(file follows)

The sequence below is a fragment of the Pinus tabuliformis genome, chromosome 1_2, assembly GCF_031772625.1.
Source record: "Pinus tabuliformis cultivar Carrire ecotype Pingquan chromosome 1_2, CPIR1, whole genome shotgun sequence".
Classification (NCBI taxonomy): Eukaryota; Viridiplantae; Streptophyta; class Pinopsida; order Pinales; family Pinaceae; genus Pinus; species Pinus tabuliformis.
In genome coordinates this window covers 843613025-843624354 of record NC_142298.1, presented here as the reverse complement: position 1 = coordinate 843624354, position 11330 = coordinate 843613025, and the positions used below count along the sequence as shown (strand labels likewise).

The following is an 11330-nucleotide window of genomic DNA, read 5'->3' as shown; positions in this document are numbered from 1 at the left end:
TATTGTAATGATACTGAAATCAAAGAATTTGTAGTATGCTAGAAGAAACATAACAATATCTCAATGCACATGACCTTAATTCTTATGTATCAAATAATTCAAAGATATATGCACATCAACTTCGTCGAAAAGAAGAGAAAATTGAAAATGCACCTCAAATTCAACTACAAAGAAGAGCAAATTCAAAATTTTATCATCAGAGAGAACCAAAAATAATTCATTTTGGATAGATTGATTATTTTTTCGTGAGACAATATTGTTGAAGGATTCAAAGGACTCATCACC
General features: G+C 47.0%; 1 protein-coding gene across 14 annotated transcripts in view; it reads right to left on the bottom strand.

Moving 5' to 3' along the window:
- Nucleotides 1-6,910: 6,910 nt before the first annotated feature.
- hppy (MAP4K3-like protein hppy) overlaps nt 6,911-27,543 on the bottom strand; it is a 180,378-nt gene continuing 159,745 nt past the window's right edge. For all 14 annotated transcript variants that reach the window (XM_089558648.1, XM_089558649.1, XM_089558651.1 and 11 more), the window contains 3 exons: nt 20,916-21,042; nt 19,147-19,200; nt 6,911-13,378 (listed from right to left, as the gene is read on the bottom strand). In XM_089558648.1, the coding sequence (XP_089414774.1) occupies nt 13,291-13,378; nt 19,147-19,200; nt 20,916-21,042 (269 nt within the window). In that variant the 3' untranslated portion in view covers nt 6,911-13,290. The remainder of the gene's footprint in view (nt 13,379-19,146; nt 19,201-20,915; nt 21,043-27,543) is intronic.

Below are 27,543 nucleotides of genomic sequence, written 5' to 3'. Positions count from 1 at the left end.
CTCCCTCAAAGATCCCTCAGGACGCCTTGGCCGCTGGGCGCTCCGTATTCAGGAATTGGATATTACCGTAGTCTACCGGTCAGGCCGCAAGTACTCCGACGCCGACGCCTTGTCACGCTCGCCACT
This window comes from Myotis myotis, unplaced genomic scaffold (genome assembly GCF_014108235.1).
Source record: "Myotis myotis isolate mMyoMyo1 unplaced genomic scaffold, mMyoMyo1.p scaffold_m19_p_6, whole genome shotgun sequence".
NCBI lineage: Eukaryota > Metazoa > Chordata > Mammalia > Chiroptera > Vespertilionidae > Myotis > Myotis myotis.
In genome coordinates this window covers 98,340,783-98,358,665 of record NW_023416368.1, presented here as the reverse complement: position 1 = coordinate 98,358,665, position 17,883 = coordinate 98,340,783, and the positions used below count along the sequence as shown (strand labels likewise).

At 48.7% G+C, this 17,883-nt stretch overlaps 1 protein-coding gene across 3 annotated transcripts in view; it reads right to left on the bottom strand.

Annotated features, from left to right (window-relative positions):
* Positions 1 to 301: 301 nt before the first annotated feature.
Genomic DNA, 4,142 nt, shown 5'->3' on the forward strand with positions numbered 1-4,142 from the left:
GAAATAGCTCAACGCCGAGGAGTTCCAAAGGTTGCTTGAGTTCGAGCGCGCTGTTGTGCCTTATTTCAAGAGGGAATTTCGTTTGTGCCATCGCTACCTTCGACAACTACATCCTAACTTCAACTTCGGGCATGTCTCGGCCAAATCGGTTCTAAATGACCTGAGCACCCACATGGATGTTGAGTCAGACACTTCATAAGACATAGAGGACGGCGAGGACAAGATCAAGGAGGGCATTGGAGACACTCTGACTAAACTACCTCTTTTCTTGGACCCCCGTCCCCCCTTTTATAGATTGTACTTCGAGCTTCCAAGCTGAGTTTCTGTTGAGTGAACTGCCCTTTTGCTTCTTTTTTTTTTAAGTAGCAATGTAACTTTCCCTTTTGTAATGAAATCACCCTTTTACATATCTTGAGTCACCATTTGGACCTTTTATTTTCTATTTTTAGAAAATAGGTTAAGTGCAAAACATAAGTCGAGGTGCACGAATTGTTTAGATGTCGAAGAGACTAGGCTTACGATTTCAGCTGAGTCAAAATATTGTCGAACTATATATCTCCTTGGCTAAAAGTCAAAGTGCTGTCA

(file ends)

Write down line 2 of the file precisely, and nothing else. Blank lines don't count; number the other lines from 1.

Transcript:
Source record: "Pinus tabuliformis cultivar Carrire ecotype Pingquan chromosome 1_2, CPIR1, whole genome shotgun sequence".